letters from dickinson to frances and louise norcross

27 July 1872

TO: Louise and Frances Norcross

Little Irish Maggie went to sleep this morning at six o'clock, just the time grandpa rises, and will rest in the grass at Northampton tomorrow. She has had a hard sickness, but her awkward little life is saved and gallant now. Our Maggie is helping her mother put her in the cradle. . . .

Month after this - after that is October, isn't it? That isn't much long. Joy to enfold our little girls in so close a future. That was a lovely letter of Fanny's. It put the cat to playing and the kettle to purring, and two or three birds in plush teams reined nearer to the window. . . . You will miss the nasturtiums, but you will meet the chestnuts. You also will miss the south wind, but I will save the west. . . .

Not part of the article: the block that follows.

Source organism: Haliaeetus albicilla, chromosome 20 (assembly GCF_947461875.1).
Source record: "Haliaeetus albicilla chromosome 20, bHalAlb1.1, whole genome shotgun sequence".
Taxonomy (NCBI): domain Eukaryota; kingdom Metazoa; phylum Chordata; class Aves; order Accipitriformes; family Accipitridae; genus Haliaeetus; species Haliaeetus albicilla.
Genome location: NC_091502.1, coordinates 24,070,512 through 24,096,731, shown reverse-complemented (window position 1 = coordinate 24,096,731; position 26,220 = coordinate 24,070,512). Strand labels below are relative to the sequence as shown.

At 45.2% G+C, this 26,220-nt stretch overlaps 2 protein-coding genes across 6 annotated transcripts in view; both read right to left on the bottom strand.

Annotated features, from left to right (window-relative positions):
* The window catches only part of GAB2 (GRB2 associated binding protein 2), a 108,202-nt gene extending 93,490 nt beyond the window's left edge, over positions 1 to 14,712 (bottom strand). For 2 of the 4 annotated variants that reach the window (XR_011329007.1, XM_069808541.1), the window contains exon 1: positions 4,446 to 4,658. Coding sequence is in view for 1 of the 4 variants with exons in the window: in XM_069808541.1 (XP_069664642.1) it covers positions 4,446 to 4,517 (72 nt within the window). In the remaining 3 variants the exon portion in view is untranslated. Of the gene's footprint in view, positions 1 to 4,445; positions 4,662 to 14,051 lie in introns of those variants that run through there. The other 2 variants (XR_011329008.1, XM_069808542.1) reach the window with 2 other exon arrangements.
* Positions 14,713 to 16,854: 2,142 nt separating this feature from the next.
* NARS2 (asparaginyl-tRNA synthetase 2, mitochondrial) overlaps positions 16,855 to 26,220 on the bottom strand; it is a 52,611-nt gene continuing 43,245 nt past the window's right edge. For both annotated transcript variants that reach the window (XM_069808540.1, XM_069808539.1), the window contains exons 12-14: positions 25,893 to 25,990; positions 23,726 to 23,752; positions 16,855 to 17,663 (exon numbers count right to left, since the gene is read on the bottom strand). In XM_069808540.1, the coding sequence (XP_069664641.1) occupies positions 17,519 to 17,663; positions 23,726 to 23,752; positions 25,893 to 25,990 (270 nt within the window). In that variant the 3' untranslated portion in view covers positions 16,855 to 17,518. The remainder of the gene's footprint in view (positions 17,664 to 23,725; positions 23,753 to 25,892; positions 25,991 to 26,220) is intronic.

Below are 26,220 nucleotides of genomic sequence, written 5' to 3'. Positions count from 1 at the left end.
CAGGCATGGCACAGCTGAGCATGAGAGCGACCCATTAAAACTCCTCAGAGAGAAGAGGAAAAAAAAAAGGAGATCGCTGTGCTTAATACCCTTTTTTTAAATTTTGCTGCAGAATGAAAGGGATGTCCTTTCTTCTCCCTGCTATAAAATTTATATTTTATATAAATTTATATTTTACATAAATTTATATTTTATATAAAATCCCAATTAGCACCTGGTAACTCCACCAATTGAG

Of course we shall have a telegram that you have left for Nebraska. . . .


thomas johnson's note on letter 375 | index to dickinson/norcross letters

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Last updated on May 18, 2001